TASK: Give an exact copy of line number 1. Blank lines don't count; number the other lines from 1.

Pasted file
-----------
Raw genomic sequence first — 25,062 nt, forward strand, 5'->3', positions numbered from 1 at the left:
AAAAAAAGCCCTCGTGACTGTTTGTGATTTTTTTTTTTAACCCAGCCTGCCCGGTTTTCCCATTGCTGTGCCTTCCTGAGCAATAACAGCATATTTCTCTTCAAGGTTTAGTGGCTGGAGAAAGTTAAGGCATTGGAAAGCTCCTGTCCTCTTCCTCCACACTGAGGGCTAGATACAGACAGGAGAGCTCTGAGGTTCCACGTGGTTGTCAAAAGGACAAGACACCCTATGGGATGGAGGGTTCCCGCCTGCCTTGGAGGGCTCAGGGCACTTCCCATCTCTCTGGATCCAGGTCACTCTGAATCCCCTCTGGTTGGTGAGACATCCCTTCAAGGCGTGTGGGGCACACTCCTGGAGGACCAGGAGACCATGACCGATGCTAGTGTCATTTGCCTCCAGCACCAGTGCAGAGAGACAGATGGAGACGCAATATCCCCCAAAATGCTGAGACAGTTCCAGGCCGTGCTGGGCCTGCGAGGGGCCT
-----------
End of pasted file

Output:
Raw genomic sequence first — 25,062 nt, forward strand, 5'->3', positions numbered from 1 at the left: